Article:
Ali Forney

From Wikipedia, the free encyclopedia
Jump to: navigation, search
Ali Forney
Ali He’shun Forney.jpg
Born April 12, 1975
Charlotte, North Carolina
Died December 5, 1997(1997-12-05) (aged 22)
Harlem, New York
Known for Transgender advocacy

Ali He’shun Forney (April 12, 1975 – December 5, 1997) was an African-American gay and transgender youth who also used the name Luscious.[1] He was a peer counselor of and advocate for homeless lesbian, gay, bisexual, and transgender (LGBT) youth and was killed on the street in Harlem. The Ali Forney Center for homeless LGBT youth was named after him when it opened in June 2002.

Life[edit]

Forney was born in Charlotte, North Carolina and raised in Brooklyn, New York by a single mother. He said that he first became a prostitute at 13, and that the $40 made him feel rich "like Donald Trump." Rejected by his family, at 13 he was put in a group home, from which he soon ran away. He was in a series of foster placements, but found the streets preferable.[2] He continued to work as a prostitute, often in women's clothing.[3] He admitted to using crack cocaine "because it eased the degradation and fear of selling himself."[4] He was arrested and jailed many times.

When he was 17, he joined the Safe Horizon Streetwork program, where counselors helped him acquire a Social Security card and a medical card. He completed his GED[4] and, at the time of his death, had started to work with the staff to help other homeless youth.[2] When he turned 18, he received a settlement for a childhood car accident, but he remained estranged from his family and was ineligible for city youth shelters after his 19th birthday.[4] Proudly HIV-negative, he became good at peer counseling and promoted safety, carrying a pocketful of condoms and offering them to drug dealers.[4] He said, "I became a peer educator because I see so many HIV-infected people on the stroll. Even now, there are people who don't know how to use condoms."[2] In 1996 he was invited to San Francisco to tell social workers about the needs of homeless transgender youth.[4]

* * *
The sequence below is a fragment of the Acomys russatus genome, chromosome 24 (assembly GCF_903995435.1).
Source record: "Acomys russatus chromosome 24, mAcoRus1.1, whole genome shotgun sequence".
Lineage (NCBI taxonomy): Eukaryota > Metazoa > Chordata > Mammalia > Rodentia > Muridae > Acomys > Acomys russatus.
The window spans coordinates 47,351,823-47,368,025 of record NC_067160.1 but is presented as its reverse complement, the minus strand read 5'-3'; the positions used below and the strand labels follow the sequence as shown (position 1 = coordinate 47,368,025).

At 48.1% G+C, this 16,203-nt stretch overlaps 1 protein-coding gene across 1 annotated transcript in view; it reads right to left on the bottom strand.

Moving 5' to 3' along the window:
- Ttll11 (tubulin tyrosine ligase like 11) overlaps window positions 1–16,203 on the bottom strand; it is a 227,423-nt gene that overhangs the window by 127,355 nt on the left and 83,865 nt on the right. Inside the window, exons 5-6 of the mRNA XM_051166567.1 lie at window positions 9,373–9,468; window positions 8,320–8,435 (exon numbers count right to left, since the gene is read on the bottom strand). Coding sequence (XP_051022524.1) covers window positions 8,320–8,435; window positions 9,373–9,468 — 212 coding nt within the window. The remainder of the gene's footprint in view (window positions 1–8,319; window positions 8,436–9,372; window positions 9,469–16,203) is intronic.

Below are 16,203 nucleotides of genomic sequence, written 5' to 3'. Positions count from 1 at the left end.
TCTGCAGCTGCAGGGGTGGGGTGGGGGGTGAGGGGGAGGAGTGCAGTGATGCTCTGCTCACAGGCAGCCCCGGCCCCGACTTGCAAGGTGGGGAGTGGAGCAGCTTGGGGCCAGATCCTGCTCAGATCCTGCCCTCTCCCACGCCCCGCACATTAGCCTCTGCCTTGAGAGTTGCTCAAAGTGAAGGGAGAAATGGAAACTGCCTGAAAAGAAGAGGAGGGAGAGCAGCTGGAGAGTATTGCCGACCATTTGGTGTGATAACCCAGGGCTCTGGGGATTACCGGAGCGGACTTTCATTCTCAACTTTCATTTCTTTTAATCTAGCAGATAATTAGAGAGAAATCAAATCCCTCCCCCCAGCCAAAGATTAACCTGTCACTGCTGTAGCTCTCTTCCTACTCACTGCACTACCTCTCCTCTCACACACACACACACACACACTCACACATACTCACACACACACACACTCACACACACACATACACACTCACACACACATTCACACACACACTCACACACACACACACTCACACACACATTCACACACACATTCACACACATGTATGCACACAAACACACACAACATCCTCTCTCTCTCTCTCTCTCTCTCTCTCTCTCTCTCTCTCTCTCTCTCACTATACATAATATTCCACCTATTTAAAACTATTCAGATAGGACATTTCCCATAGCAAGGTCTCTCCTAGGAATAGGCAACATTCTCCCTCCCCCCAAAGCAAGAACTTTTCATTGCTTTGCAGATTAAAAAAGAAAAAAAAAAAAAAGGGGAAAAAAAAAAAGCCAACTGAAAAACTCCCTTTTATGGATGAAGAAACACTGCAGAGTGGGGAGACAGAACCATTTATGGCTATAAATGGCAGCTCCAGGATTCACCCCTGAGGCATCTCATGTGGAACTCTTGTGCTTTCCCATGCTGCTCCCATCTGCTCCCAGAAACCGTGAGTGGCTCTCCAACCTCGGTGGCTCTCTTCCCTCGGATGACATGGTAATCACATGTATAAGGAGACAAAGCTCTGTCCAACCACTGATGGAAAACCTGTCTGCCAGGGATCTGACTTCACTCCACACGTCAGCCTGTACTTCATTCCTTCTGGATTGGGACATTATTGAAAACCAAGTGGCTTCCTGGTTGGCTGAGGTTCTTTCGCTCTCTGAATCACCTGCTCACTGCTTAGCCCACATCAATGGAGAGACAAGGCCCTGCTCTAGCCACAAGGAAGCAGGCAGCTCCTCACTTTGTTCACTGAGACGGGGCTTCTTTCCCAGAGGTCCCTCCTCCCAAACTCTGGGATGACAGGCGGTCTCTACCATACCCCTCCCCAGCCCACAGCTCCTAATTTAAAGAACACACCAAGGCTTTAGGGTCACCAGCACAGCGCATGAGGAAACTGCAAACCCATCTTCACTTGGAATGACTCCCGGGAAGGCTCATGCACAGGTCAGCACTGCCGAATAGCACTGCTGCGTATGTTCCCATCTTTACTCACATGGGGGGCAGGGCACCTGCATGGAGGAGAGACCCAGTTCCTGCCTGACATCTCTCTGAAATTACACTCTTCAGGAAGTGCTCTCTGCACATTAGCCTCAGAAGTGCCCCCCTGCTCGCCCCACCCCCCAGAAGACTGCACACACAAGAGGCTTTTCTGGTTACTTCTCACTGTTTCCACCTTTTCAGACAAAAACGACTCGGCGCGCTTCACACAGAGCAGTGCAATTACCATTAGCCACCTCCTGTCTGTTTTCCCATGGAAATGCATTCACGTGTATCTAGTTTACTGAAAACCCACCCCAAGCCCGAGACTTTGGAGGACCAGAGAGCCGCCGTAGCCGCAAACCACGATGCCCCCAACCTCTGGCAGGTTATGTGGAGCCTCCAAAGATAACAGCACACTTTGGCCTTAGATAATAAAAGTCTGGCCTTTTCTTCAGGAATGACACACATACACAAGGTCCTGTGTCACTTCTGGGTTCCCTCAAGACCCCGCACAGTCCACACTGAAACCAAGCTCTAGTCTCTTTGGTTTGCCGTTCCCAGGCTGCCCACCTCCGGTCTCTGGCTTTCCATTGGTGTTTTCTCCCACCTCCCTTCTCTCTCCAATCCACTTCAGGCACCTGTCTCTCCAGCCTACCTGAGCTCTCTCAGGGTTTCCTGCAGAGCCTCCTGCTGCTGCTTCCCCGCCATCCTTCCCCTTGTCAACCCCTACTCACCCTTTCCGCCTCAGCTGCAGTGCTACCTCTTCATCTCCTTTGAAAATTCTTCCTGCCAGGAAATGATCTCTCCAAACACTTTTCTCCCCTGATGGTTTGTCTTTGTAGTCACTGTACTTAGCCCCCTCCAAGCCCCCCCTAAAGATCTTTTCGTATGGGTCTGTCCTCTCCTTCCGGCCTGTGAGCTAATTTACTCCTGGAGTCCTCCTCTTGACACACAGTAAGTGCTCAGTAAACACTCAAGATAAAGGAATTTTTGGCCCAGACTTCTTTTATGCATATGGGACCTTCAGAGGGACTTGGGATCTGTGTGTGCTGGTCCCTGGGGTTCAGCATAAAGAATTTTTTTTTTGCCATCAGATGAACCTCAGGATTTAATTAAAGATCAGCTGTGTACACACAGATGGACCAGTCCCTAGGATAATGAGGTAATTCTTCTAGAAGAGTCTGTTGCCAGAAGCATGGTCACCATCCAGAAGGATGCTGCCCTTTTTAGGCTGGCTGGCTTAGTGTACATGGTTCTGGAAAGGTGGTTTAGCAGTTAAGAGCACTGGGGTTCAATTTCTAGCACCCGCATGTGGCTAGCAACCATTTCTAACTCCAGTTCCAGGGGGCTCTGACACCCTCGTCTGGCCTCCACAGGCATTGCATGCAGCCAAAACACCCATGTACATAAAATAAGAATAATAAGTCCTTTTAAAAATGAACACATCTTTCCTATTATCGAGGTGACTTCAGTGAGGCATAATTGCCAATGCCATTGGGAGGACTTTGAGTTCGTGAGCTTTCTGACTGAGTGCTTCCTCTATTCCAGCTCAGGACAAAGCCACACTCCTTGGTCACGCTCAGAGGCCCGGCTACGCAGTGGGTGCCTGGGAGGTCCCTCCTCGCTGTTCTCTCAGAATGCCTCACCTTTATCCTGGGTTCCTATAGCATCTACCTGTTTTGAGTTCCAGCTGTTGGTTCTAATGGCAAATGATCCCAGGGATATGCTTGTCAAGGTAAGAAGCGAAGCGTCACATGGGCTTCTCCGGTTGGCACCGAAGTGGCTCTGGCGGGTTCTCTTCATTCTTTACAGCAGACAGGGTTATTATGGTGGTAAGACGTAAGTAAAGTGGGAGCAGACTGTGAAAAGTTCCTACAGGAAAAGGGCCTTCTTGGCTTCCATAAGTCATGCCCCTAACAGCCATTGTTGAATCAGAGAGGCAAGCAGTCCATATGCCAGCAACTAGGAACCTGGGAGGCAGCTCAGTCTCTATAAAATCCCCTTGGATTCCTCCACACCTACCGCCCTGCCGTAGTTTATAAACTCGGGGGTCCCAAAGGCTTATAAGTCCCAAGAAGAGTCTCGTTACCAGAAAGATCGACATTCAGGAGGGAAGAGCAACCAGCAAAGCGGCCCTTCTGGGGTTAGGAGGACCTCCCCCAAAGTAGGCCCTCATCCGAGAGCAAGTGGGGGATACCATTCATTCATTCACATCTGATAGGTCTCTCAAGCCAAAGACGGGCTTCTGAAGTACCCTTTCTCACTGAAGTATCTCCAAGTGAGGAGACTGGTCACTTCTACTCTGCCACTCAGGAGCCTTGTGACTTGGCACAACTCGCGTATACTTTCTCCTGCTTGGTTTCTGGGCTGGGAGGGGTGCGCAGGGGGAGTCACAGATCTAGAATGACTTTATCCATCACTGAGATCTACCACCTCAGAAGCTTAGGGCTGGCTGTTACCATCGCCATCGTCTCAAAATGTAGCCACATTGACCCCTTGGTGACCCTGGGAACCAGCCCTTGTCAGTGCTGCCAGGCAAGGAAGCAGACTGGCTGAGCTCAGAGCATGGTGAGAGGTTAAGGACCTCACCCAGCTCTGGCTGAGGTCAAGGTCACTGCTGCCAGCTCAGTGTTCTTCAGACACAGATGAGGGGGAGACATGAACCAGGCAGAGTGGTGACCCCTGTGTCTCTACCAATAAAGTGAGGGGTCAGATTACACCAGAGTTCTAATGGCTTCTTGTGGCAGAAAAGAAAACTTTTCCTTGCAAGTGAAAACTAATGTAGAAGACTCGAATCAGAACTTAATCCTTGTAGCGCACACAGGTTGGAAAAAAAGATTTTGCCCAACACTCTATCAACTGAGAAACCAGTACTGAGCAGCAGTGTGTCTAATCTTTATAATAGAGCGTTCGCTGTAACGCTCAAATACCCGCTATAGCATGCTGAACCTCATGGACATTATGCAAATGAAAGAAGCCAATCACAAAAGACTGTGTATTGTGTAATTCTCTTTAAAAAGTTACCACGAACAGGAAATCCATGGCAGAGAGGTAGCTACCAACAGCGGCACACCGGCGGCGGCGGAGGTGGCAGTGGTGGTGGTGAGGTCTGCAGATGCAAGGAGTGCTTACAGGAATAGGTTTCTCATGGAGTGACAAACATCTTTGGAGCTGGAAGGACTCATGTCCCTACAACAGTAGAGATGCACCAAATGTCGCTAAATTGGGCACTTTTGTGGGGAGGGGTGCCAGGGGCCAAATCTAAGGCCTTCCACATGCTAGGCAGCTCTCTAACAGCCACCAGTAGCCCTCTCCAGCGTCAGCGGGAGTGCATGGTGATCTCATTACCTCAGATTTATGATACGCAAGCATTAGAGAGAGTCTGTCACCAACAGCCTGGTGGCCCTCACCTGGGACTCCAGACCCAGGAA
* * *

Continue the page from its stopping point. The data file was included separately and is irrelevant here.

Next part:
At 4 am on December 5, 1997, he was found by the police shot on the sidewalk in front of a housing project on East 131st Street.[4] According to the New York Times he was the third young transgender prostitute murdered in Harlem in 14 months.[3] The killing has never been solved.

An unusually large number of people attended Forney's memorial service: 70[3] or 75.[4]

Ali Forney Center[edit]

When Carl Siciliano started a center for homeless LGBT youth in New York in 2002, he named it the Ali Forney Center in his memory.[5] The Ali Forney Center, also known by its acronym AFC, opened in June 2002. It serves mostly Manhattan and Brooklyn youth aged 16 to 24 years, providing them with safe shelter and other help in addition to counseling for their families where needed.

The "Ali Forney Day Center" is the entry point to the homeless youth program, offering street outreach, case management, primary medical care, HIV testing, mental health assessment and treatment, food and showers, an employment assistance program, and referral to our housing programs. The "AFC Emergency Housing Program" offers a scattered-site emergency housing program with sites in Manhattan and Brooklyn. AFC offers temporary housing in safe, staff-supervised homelike apartments. Youths are able to reside for up to six months while they are assisted in moving to more permanent housing. AFC has 4 emergency housing apartments and a total of 49 beds. The "AFC Transitional Housing" program, on the other hand, offers housing to 40 more youths in 6 scattered sites in Brooklyn and Manhattan, where residents may stay for up to two years while they are assisted in maintaining employment and in continuing their education so that they can then move on to apartments of their own. AFC provides a total of 89 beds.

In popular culture[edit]

References[edit]

  1. ^ Nicholas Ray, et al. "Lesbian, Gay, Bisexual and Transgender Youth: An Epidemic of Homelessness," National Gay and Lesbian Task Force Policy Institute, National Coalition for the Homeless, 2006, (pdf) via the New York Times, p. 8, note 33: Forney self-identified as male when using his given name, female when using Luscious.
  2. ^ a b c Ray, p. 9.
  3. ^ a b c Tina Rosenberg, "Helping Them Make It Through the Night," Editorial Observer, New York Times, July 12, 1998, New York edition section 4, p. 16.
  4. ^ a b c d e f g Chelsea J. Carter, Associated Press, "In Memoriam: A Youth’s Troubled Life, Tragic Death - Society: Thousands of New York’s homeless teens live with violence and despair. Ali Forney was one of them," Los Angeles Times, September 5, 1999, p. A1; also "A Life and Death on New York City Streets," the Ali Forney Center.
  5. ^ "About Ali Forney". The Ali Forney Center. Archived from the original on 3 November 2009. Retrieved 27 November 2009. 

External links[edit]